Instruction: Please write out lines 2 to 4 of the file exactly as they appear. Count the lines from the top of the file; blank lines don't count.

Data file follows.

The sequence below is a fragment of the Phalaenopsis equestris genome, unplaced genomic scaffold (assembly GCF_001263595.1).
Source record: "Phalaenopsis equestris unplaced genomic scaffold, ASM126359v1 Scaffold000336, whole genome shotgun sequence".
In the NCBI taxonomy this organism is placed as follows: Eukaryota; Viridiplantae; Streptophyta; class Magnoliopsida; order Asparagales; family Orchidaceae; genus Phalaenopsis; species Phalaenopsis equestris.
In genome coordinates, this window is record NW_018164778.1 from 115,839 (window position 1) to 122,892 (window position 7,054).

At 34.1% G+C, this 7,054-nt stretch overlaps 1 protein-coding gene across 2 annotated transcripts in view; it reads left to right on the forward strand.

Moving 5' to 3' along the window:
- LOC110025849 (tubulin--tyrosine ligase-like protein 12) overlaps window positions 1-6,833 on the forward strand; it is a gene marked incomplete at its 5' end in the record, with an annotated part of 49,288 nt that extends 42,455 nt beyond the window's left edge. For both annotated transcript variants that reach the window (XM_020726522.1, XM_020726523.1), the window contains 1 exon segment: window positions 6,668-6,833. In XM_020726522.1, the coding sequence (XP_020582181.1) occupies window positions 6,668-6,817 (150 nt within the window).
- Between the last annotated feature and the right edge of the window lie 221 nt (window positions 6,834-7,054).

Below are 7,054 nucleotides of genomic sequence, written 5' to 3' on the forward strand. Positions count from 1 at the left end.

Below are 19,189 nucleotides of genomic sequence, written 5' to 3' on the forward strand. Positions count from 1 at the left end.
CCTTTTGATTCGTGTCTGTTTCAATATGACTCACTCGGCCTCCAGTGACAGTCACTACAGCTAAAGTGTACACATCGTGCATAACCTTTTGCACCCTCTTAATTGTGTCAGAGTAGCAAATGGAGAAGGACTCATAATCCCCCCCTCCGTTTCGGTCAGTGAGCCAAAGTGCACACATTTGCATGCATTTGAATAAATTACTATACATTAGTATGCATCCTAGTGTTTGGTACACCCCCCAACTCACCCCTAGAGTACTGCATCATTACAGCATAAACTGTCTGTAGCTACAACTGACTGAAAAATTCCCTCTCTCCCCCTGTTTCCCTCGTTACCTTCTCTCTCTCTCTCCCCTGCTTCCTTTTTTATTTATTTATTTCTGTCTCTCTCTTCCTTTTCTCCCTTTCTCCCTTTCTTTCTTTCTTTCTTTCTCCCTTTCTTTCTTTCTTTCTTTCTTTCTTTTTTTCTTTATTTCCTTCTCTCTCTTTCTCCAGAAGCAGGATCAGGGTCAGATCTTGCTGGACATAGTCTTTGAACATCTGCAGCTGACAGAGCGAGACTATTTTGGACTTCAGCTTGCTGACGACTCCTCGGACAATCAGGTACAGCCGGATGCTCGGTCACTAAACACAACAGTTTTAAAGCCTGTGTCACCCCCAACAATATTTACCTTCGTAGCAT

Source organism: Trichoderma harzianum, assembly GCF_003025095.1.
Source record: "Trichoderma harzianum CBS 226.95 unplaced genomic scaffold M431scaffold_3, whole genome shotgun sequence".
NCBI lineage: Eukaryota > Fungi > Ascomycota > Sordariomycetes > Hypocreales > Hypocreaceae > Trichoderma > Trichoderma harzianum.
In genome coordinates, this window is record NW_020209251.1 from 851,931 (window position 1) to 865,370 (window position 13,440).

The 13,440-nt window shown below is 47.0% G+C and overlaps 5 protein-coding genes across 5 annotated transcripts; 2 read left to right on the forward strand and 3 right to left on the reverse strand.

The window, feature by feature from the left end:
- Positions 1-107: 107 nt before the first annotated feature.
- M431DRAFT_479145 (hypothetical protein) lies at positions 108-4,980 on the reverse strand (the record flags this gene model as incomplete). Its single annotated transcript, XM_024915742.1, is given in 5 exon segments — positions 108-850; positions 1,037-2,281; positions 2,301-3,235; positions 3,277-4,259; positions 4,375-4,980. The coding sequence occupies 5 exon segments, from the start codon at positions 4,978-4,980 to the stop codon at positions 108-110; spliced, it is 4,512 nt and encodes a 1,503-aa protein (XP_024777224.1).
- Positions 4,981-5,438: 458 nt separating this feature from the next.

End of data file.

Source record: "Phalaenopsis equestris unplaced genomic scaffold, ASM126359v1 Scaffold000336, whole genome shotgun sequence".
In the NCBI taxonomy this organism is placed as follows: Eukaryota; Viridiplantae; Streptophyta; class Magnoliopsida; order Asparagales; family Orchidaceae; genus Phalaenopsis; species Phalaenopsis equestris.
In genome coordinates, this window is record NW_018164778.1 from 115,839 (window position 1) to 122,892 (window position 7,054).